Thursday, January 12, 2017

Simulating some synthetic data.

In many cases we require some data with certain characteristics to develop a model, perform research, to test an algorithm or simply to practice.
Here I show an example of how to generate some synthetic data that can help you to generate your own.

We will need the ggplot2 library to display our data:


Now we define the dimensions of the arrangement we need:

lrows <- 3035
lcols <- 11

in this case 3035 rows and 11 columns.

Now we define the array first containing zeros on all entries:

syn_data <- array(data = 0, dim = c(lrows, lcols))

Our data look like this:

Now let's name each field (column):

colnames(syn_data) <- c("ONE","NUMBER","R1","R2","R3",
                       "R4", "R5", "R6","NINE","TEN", "ELEVEN"

Now let's assign values to some columns. 

syn_data[,2] <- c(seq(lrows, 1))
syn_data[,1] <- c(runif(lrows, 0.0, 7.5))
syn_data[,9] <- c(runif(lrows, 10, 100))
syn_data[,10] <-c(runif(lrows, 5.0, 50))
syn_data[,11] <-c(runif(lrows, 30.0, 60.0))

You can see each line of the script and see what kind of value it assigned to each entry of which column:

Now for columns R1 to R6 I want to assign a random integer value between 1 and 56 for which we use the following -for- and -while- cycle:

for(i in 1:lrows){
  j = 1
 while(j <= 6){
   syn_data[i,j+2] <- sample(1:56,1)
  j = j + 1

Now our data looks like this:

So far we have our synthetic data. Now let's do some treatments.
First we convert the array to a Data Frame type object:

syn_data <-

Now let us calculate the mean of each row from R1 to R6 and accumulate these means in a vector:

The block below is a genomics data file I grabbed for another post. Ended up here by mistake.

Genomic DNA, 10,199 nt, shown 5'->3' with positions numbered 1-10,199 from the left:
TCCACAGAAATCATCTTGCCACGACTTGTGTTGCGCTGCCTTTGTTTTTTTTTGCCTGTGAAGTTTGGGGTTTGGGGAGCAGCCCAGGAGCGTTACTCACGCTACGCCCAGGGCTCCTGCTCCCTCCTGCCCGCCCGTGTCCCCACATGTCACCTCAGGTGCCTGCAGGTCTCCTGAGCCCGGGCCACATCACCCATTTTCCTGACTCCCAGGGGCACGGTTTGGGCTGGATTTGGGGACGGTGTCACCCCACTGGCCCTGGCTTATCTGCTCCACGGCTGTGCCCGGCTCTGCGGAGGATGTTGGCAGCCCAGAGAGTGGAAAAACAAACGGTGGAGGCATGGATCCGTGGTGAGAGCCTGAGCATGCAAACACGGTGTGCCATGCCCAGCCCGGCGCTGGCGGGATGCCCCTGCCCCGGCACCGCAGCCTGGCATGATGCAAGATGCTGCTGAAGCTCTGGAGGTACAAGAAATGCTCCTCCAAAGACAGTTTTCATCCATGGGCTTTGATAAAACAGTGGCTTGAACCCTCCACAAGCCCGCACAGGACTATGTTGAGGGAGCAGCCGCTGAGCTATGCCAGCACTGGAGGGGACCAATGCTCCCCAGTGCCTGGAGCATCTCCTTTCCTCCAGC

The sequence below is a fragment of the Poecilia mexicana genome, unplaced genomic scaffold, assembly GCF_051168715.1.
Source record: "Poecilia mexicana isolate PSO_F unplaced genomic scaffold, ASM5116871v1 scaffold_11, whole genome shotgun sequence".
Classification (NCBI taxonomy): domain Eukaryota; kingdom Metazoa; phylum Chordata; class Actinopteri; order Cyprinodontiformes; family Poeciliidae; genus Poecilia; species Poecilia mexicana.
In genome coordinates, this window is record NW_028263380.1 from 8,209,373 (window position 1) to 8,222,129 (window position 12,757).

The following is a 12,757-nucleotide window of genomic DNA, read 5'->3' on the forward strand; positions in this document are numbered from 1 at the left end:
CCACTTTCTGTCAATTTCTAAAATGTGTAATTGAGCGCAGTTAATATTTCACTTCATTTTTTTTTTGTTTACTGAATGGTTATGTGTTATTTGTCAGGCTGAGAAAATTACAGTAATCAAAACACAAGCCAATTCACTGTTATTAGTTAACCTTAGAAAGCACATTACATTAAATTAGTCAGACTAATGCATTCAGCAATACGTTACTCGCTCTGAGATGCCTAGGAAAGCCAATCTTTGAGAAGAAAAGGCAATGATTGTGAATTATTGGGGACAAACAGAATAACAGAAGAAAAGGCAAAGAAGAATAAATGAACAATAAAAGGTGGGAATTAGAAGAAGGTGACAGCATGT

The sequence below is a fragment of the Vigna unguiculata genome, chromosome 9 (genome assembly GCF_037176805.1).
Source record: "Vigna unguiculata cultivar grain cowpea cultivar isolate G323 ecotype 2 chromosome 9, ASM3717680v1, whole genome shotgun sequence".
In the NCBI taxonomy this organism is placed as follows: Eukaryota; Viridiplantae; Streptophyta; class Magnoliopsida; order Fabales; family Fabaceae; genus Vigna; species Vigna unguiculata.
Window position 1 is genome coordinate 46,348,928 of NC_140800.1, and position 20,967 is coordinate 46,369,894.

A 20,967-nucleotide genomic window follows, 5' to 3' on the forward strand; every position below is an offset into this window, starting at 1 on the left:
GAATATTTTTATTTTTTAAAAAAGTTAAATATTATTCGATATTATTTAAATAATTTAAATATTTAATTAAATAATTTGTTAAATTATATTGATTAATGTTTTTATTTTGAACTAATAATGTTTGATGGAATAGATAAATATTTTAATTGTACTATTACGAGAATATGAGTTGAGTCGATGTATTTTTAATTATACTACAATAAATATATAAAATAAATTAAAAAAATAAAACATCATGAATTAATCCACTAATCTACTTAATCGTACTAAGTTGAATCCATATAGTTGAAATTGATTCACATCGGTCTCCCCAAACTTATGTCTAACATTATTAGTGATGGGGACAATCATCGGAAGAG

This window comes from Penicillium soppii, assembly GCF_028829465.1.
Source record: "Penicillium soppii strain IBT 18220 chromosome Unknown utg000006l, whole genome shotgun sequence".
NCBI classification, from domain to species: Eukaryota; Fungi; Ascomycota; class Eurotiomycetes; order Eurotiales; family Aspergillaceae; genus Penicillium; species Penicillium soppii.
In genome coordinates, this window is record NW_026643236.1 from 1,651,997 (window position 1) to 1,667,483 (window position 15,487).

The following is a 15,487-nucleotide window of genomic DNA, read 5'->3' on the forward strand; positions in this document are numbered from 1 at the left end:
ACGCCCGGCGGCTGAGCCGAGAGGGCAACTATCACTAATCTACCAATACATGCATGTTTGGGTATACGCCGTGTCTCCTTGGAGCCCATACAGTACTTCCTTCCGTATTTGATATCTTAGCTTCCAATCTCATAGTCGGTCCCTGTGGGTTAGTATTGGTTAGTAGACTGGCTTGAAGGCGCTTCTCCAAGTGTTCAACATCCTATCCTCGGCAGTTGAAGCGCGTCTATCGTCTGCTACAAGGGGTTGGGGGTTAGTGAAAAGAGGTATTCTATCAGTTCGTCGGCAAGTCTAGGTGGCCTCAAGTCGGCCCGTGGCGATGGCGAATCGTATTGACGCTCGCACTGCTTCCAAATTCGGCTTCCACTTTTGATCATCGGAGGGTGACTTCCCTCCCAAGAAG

smeans = vector()

for(i in 1:lrows){
  smeans[i] <- sum(syn_data[i , 3:8])/6

Finally we perform a visualization of the vector of means:

This is a very crude example and is actually inefficient but it is a start. It is up to you to improve it and adapt it to your needs.

You can download the script from this example in: 

Tuesday, January 10, 2017

Exercise to Simulate and Fit a Parabolic Shot.

In this exercise we assume that we obtained the measurements of the height and the distance of the movement of a projectile by means of an experiment.

We define the vectors "Height" and "Distance" that have our physical measurements.
We fit a second-order model "lmr".

We defined a scale of heights "nh" to evaluate the motion equation.
With the coefficients of the adjusted model we define the motion equation "fit" and finally we plot.

Height = c(100, 200, 300, 450, 600, 800, 1000)
Distance = c(253, 337, 395, 451, 495, 535, 576) 

lmr = lm(Distance ~ Height + I(Height^2))

nh = seq(100, 1000, 10)

fit = lmr$coefficients[1]+ lmr$coefficients[2]*nh + 


plot(Height, Distance, col = "red", main="Parabolic Shot Experiment")

lines(nh, fit, lty=1, col = "blue")

Get the example in: